Ouch. Patent wording is not dry. Patents are written to define an invention in legal terms, because giving legal protection to an idea is the purpose of a patent. This is not the same as an idea, patent claims are very specific and because of prior art, must be narrow in scope. Let's say you invent the tripod, claiming a supporting device with three legs. Your neighbor sees your tripod patent and patents a four-legged supporting device (we'll call it a table). It does not matter that you may have "envisioned" a table, or MEANT to include four legs in your claim. You have the patent for a tripod and your neighbor has the patent for a table. Of course this is an overly simplistic analogy; but this is exactly why patents are written using technical and legal text and not in layman's terms. Ttlr113 22:17, 14 January 2007 (UTC)

Still searching for permission to publish re: AAPT Copyrighted article, anyone? Ttlr113 22:17, 14 January 2007 (UTC)

You mean the one in the references, [ found on Dr. Martin Simon's website? It's not cool to publish such things in WP, just link it. Or by "publish" do you mean something else? --Wjbeaty 11:45, 16 January 2007 (UTC)

This one stood out, originally having been designated as an AAPT article (often an association must give permission for publication). Naturally, this does not apply here. My mistake. It is an excellent article and one can see why it was chosen as the primary reference. Ttlr113 23:51, 16 January 2007 (UTC)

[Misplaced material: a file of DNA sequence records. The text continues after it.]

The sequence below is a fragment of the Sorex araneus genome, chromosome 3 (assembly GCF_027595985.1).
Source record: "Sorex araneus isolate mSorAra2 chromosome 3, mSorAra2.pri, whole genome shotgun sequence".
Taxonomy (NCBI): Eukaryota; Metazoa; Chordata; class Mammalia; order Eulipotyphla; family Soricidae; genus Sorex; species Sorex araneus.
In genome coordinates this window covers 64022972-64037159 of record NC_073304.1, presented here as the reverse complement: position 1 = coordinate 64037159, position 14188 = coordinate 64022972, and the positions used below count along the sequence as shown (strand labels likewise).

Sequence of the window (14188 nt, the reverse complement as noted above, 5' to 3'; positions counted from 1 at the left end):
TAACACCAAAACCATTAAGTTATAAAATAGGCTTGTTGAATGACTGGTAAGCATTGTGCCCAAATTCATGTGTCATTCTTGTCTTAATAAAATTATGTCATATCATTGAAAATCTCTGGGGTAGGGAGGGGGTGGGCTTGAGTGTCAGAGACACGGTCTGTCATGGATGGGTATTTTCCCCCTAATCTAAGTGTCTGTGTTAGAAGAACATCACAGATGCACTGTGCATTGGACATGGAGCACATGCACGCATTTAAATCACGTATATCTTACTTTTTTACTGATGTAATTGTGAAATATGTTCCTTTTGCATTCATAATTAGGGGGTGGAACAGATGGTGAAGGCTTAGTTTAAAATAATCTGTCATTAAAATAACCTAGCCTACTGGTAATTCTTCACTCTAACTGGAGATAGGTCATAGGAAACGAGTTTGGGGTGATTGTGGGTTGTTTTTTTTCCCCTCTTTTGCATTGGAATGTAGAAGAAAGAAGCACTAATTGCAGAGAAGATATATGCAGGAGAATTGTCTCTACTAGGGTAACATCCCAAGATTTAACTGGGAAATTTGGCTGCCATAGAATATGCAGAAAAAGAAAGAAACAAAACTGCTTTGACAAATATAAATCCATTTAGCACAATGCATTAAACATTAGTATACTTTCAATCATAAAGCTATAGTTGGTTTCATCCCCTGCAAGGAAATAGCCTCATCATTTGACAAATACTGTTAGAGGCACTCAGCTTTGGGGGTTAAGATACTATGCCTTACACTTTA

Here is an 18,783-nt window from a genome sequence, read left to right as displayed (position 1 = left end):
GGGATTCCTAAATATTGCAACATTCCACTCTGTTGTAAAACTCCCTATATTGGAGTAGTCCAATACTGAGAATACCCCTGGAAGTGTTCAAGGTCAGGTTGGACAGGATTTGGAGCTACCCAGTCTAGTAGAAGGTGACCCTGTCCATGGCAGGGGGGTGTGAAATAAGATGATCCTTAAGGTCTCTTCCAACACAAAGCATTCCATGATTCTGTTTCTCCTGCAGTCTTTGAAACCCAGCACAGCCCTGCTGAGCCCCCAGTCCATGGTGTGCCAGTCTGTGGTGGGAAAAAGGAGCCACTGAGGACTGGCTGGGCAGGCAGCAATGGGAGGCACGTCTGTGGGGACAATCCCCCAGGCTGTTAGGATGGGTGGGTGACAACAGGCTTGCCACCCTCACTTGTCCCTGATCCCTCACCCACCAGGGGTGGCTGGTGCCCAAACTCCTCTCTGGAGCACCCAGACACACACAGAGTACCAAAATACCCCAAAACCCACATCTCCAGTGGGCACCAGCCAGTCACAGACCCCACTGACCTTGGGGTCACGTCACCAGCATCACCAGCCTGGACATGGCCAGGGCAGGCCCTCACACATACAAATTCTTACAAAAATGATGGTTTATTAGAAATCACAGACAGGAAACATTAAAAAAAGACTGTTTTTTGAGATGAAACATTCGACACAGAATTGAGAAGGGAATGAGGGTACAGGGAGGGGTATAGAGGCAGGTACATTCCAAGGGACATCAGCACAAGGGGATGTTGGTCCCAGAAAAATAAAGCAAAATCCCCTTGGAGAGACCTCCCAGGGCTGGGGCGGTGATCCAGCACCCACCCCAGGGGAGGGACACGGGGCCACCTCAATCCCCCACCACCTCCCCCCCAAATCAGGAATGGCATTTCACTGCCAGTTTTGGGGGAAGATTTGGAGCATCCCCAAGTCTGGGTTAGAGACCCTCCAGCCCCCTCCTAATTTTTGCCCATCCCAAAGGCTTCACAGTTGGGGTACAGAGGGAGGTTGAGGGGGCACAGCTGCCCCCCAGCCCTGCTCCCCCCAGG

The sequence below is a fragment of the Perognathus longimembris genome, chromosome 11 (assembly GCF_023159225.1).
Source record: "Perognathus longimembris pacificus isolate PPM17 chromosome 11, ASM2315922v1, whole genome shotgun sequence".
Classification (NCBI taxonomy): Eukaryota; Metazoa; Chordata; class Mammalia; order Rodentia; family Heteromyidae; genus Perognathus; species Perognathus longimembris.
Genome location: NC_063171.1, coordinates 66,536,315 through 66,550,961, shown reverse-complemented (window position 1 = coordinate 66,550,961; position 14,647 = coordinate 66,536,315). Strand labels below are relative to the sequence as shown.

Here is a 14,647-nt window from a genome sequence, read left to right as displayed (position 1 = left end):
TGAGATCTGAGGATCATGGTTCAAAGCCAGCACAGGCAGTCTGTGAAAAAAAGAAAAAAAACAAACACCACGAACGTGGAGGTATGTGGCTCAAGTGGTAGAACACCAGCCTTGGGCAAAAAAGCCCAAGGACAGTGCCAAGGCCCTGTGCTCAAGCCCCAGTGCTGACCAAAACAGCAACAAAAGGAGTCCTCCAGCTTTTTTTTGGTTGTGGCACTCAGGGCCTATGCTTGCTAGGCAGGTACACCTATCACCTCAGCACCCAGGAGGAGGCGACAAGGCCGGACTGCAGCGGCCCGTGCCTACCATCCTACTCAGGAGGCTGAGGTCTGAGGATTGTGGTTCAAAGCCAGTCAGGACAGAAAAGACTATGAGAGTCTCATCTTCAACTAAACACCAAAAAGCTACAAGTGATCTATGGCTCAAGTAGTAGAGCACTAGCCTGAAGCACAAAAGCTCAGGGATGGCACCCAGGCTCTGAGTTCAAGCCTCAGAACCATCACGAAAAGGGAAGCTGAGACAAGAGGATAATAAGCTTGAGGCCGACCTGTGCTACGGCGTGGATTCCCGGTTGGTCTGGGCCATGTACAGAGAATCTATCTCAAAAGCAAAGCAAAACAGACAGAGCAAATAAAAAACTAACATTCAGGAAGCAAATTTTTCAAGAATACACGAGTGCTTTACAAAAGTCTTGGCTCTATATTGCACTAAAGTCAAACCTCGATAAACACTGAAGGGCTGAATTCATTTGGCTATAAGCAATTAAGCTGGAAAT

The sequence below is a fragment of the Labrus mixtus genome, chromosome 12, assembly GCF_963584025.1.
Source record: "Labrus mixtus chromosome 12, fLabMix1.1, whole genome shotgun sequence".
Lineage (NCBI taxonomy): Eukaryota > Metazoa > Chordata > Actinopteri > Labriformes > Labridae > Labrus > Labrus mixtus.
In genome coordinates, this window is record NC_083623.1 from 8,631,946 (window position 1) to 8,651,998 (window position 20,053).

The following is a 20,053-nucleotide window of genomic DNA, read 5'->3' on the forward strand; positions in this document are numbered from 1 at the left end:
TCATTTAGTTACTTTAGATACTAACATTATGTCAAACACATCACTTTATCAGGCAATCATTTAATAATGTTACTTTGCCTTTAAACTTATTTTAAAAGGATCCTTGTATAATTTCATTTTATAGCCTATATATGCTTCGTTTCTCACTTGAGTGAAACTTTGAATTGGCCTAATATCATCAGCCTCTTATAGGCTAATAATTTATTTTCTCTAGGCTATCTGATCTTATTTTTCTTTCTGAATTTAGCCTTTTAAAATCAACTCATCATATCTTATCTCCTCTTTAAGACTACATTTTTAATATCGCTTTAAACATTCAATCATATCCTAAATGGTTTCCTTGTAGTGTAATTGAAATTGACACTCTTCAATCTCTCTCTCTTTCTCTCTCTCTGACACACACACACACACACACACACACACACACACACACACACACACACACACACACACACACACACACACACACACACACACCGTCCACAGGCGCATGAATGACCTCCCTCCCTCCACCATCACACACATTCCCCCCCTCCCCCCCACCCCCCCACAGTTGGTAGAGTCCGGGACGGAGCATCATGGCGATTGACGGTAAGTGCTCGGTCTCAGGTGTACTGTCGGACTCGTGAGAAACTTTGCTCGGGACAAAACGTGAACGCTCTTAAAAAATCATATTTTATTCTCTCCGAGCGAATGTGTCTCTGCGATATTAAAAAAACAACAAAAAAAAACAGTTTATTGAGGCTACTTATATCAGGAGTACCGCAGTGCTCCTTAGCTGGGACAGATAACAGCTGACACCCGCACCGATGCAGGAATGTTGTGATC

Selcarim and Tgs, rather than use such a broad search, why not just look at the patent covering the Levitron device and follow the cites. No invention is pulled from the air. They are based on other inventions and patents reflect this (see my tripod/table analogy below). The Patent Office website allows you to link directly to citations (It wasn't always that easy). When you find what you need though, be sure not to lump everything under Levitron (envision the article for "automobile" placed within the entry for "Corvette"). Corvette is a trade name/trademark for a specific automobile. Doing so would not only be technically incorrect, but also a disservice to the manufacturers of automobiles which do not happen to be Corvettes. The inventors you discover on your search deserve the same respect.